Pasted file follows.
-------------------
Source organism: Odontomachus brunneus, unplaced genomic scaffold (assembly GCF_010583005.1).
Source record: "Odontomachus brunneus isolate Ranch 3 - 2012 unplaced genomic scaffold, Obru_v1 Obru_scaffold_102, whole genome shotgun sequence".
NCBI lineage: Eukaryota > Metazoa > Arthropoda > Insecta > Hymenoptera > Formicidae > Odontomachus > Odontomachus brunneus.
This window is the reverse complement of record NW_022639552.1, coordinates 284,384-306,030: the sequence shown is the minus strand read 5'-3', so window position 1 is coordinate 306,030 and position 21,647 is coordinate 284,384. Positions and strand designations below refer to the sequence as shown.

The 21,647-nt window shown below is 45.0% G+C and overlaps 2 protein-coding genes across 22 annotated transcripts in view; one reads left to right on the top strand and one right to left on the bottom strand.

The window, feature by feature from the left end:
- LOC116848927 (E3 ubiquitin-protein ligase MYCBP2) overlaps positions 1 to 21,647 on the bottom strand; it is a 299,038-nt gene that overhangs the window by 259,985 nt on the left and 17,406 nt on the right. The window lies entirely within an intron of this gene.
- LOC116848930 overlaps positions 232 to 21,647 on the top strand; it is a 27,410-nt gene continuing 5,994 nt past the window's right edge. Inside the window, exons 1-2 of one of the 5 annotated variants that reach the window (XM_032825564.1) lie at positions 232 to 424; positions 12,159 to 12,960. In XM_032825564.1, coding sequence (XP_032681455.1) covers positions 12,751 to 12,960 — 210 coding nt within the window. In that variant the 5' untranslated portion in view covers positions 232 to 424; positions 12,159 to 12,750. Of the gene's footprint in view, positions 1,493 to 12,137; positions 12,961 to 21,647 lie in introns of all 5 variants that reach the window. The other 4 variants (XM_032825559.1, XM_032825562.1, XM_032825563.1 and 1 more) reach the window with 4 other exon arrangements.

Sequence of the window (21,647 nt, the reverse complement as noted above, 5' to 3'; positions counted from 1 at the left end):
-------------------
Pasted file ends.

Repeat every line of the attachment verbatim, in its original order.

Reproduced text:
Source organism: Odontomachus brunneus, unplaced genomic scaffold (assembly GCF_010583005.1).
Source record: "Odontomachus brunneus isolate Ranch 3 - 2012 unplaced genomic scaffold, Obru_v1 Obru_scaffold_102, whole genome shotgun sequence".
NCBI lineage: Eukaryota > Metazoa > Arthropoda > Insecta > Hymenoptera > Formicidae > Odontomachus > Odontomachus brunneus.
This window is the reverse complement of record NW_022639552.1, coordinates 284,384-306,030: the sequence shown is the minus strand read 5'-3', so window position 1 is coordinate 306,030 and position 21,647 is coordinate 284,384. Positions and strand designations below refer to the sequence as shown.

The 21,647-nt window shown below is 45.0% G+C and overlaps 2 protein-coding genes across 22 annotated transcripts in view; one reads left to right on the top strand and one right to left on the bottom strand.

The window, feature by feature from the left end:
- LOC116848927 (E3 ubiquitin-protein ligase MYCBP2) overlaps positions 1 to 21,647 on the bottom strand; it is a 299,038-nt gene that overhangs the window by 259,985 nt on the left and 17,406 nt on the right. The window lies entirely within an intron of this gene.
- LOC116848930 overlaps positions 232 to 21,647 on the top strand; it is a 27,410-nt gene continuing 5,994 nt past the window's right edge. Inside the window, exons 1-2 of one of the 5 annotated variants that reach the window (XM_032825564.1) lie at positions 232 to 424; positions 12,159 to 12,960. In XM_032825564.1, coding sequence (XP_032681455.1) covers positions 12,751 to 12,960 — 210 coding nt within the window. In that variant the 5' untranslated portion in view covers positions 232 to 424; positions 12,159 to 12,750. Of the gene's footprint in view, positions 1,493 to 12,137; positions 12,961 to 21,647 lie in introns of all 5 variants that reach the window. The other 4 variants (XM_032825559.1, XM_032825562.1, XM_032825563.1 and 1 more) reach the window with 4 other exon arrangements.

Sequence of the window (21,647 nt, the reverse complement as noted above, 5' to 3'; positions counted from 1 at the left end):